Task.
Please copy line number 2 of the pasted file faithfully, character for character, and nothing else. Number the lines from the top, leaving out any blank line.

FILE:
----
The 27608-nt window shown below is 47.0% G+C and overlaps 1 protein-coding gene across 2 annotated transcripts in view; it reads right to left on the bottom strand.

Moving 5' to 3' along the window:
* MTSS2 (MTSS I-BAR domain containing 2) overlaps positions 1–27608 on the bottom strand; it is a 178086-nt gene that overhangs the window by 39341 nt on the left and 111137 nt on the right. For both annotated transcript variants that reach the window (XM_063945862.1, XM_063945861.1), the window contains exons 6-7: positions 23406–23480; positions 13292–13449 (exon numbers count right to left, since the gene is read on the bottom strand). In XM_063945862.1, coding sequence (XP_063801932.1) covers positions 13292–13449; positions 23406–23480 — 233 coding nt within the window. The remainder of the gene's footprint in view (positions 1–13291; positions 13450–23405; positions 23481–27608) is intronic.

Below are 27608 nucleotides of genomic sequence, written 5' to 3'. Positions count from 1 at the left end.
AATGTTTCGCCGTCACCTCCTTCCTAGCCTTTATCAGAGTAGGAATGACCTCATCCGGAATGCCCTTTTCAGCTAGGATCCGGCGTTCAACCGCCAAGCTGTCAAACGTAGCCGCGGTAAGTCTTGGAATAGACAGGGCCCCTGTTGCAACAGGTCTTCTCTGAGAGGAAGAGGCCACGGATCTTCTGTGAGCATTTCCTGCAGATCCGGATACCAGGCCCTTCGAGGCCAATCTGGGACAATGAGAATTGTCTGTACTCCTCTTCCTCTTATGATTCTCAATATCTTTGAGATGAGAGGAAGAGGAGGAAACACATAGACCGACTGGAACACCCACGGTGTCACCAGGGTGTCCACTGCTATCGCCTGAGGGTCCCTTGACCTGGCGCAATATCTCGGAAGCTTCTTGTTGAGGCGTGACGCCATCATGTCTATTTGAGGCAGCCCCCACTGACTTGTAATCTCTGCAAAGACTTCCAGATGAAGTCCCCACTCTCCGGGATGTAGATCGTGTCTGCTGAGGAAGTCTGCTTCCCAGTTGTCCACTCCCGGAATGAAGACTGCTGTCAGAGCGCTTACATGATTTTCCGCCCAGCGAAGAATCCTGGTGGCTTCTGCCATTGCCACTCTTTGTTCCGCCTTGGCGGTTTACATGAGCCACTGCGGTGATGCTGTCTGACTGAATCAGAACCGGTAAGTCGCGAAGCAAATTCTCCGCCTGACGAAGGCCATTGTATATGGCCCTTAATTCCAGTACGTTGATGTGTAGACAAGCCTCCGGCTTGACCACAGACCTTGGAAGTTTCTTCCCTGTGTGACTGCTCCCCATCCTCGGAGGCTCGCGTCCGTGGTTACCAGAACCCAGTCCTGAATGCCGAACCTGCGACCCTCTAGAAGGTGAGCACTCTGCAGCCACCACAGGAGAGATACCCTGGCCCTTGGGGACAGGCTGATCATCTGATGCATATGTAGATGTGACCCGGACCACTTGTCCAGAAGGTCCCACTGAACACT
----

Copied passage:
Moving 5' to 3' along the window: